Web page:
A nook with bean bag seats provides a more casual and private picnic area. There’s also a large TV on the wall. Only one person turned it during my 10-day stay though.
The Picnic Area was popular to sit and work at your own computer or to talk with others as you ate, or to eat alone. There are six power outlets for the three tables, plus outlets by the bean bags.
Upstairs there’s a large game room with lots of bench seating and a pool table that’s actually in great condition. There are games as well. (Sorry, I didn’t take a photo of that nice room.)
On the 2nd floor, above the game room (not above any sleeping rooms), they’re setting up a simple gym. I glimpsed a treadmill and I believe a weight machine is there as well.
It’s very easy to enjoy a proper well-prepared restaurant meal during your stay at the Eat Sleep Love or simply as a drop-in restaurant/bar customer. There’s a restaurant attached. Enjoy a healthy meal or have a cup/pot of tea or a drink from the bar. Sit with others or solo, socialize or work. It’s a relaxed place. I have yet to see anyone rushed out of there.
Frankly, I cringe at the words “pet-friendly” when I see them on any hotel website or receive any press release stating this so-called feature. So I wasn’t thrilled when I heard this hotel/hostel accepts pets. I’ve always wondered if I’ll unwittingly sleep where a dog or cat has slept and will wake up ill, so I asked the manager how he is handling this.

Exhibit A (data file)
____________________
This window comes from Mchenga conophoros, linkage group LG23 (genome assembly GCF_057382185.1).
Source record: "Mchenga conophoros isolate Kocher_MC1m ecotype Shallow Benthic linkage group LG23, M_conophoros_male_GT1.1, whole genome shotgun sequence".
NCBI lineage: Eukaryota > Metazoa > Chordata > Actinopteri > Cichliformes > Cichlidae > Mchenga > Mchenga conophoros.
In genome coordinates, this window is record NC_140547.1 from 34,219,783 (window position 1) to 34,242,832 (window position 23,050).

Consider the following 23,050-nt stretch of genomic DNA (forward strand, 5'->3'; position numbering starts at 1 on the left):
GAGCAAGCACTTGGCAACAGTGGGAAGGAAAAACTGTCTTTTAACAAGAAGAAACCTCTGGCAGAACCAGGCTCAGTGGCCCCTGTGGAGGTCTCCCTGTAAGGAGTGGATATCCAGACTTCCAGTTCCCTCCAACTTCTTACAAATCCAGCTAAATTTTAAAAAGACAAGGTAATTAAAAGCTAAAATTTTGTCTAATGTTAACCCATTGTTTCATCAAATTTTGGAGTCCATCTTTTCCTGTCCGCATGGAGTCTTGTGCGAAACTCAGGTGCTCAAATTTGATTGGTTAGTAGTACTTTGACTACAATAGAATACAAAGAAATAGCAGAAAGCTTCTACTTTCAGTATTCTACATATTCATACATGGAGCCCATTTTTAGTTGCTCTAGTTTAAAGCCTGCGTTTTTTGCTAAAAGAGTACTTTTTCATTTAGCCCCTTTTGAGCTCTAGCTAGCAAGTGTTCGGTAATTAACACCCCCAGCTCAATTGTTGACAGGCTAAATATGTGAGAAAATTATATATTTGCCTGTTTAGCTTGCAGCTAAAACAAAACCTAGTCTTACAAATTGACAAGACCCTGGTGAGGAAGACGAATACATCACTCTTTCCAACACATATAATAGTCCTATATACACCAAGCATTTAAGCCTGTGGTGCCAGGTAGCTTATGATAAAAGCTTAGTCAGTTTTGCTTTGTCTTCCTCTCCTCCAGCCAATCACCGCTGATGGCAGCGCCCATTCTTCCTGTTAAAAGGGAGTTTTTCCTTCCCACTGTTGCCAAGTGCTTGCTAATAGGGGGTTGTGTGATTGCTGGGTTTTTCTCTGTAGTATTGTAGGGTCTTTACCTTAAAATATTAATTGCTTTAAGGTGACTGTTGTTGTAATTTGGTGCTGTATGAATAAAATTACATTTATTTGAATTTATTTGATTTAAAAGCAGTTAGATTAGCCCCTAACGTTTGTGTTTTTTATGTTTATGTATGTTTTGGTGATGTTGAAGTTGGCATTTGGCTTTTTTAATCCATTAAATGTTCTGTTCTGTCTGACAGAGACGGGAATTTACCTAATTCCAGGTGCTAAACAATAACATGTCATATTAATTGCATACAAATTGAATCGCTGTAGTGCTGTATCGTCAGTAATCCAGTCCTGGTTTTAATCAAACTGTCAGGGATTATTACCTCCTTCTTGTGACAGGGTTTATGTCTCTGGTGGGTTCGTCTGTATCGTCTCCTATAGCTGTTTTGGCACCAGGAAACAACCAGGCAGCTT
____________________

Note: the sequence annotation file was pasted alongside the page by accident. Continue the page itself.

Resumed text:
I think he’s doing this well. Two rooms have been designated to accommodate pets. Should all other rooms fill, a guest will have the option of taking one of these rooms but will be made aware that a pet has occupied the room, in case the guest is allergic or is bothered that a pet has been there. (So far, no one has requested this in the three months it’s been open.)
When I seek a hostel, I look for lockers that I can easily access and have repeat access to throughout the day or night. Of the two other hostels in Liverpool, one, Hatters, lacks lockers. EuroHostel says it has “secure storage”in every room.
Sleep Eat Love is easily one of the best hostels I’ve stayed in — and I’ve stayed in a LOT of hostels. It has created a sweet spot between hotel and hostel.
A side note about weekend accommodations in the UK:
In some counties or hostels, a hostel is for travelers only, not for locals to use as a low-cost hotel as a party night. However, in the UK, it’s common for a hostel to allow UK residents from both far and near to come and use it as a base for a weekend night out.
Because of this, on a Friday or Saturday, you may find a different experience than I describe here. The staff will still be excellent but the guests may not be as courteous and participatory as a traveler. I saw that on my one weekend at Sleep Eat Love, but I saw that once the Sunday check-out comes at 11:00 a.m., this place goes back to being fantastic.
The other downside of this UK practice is that we who are legitimately traveling the UK and need places to sleep/live, are out of luck in many places, and/or prices go way up — even those you’d least expect. This is an issue every place I’ve been: Bath, Liverpool, and York in England; Conwy, Cardiff, and the entire west coast of Wales. The official YHA is like this as well. So I can’t fault this hostel/hotel. I’m simply warning you that prices are higher (maybe much highter) and beds are fewer so you may need to book far ahead or be ready to move to a less desirable room or to a new town. If you’re traveling with a friend or two, a hotel may be the solution. (When this happened to me in Italy, I was fortunate to be traveling with a woman I’d met along the way so we were able to find places on a Saturday night.